Despite the hefty sum, many in the industry believe that the amount does not come close to the actual costs incurred by the thousands of banks and other financial institutions that issue cards under the Visa name.
Retailer Target announced in late December, 2013 that hackers infiltrated the company’s transaction records, compromising the debit and credit accounts of over 40 million cardholders. The theft became one of the largest data-breaches in history. On Tuesday, the retailer and Visa came to an agreement over the card issuers’ losses due to the breach. Although neither company would confirm the amount of the settlement, a source familiar with the case has said that Target could pay Visa up to $67 million in order to reimburse the banks for costs related to the breach. A similar $19 million dollar settlement agreement between Target and MasterCard fell through in May, after the threshold of at least 90 percent of banks approving the deal was not met. In that case, the banks found the amount to be insufficient. On Monday however, Visa announced the negotiations had yielded that threshold, thus certifying the settlement. $67 million is the maximum amount scenario in negotiations between the two companies, with people close to the case saying that Target has agreed to the maximum.
Although the deadline for consumers who had their data compromised between November 27th and December 18th 2013 to file a claim passed on July 31st, Target is extending its offer to the few institutions that rejected the deal. The retailer will offer these institutions compensation “using a settlement formula that would enable them to achieve the same economics as the Visa issuers that have already settled with Target and Visa.” Spokeswoman Molly Snyder said in a statement, “Target is pleased that we have reached a settlement agreement with Visa related to the data breach we experienced during the fourth quarter of 2013.” Snyder also noted that, “The costs of the settlement are already reflected in Target’s previously reported fiscal 2013 and 2014 results.” The data breach was also largely responsible for the ouster of former Target Chief Executive Gregg Steinhafel in May, 2014. In addition to the 40 million debit and credit card numbers, industry analysts estimate about 70 million customers had some form of identifying information stolen during the hack.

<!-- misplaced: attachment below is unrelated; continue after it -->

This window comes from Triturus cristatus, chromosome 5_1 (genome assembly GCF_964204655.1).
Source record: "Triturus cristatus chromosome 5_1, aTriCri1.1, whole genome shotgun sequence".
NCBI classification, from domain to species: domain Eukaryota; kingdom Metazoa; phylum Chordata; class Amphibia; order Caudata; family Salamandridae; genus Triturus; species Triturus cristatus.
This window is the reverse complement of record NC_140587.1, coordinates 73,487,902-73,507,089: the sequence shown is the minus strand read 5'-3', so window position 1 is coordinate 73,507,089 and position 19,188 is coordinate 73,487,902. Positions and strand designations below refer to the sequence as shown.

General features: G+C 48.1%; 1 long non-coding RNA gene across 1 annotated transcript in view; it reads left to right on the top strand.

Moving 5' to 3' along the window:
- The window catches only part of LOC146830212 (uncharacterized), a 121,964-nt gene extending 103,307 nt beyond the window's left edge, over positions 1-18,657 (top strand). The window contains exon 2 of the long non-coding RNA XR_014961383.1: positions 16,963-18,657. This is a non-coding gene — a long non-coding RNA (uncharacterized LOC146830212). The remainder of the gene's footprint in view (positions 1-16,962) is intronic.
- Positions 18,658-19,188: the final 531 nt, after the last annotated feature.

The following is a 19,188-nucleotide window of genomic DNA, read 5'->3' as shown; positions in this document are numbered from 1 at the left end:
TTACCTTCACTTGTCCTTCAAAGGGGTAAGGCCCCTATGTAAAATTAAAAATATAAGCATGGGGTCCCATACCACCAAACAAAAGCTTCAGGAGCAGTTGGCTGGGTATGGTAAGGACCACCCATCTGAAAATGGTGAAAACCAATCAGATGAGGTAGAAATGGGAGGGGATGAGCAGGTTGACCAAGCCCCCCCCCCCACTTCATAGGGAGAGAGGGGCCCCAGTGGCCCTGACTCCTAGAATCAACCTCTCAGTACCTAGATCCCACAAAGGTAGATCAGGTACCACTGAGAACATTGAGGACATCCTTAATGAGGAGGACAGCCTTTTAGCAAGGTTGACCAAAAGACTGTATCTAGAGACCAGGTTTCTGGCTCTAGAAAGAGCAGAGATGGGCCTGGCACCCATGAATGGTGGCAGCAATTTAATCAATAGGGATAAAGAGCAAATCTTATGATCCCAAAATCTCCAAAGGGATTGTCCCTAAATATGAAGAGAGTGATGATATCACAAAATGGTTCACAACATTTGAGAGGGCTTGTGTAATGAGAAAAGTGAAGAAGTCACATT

Despite the hefty sum, many in the industry believe that the amount does not come close to the actual costs incurred by the thousands of banks and other financial institutions that issue cards under the Visa name. Several banks previously decried the settlement parameters, calling the compensation insufficient for the actual costs of issuing new cards and the hiring of additional call-center staff to field an increase in consumer questions. Trade groups representing banks and credit unions, especially smaller institutions, have repeatedly cited the financial hardship due to the Target and subsequent Home Depot breaches. One group estimates the banking industry as a whole to have spent over $350 million dealing with the two widespread retail identification thefts.
Minneapolis Star-Tribune – Bree Fowler/Associated Press
Patch – Marc Torrence
Wall Street Journal – Robin Sidel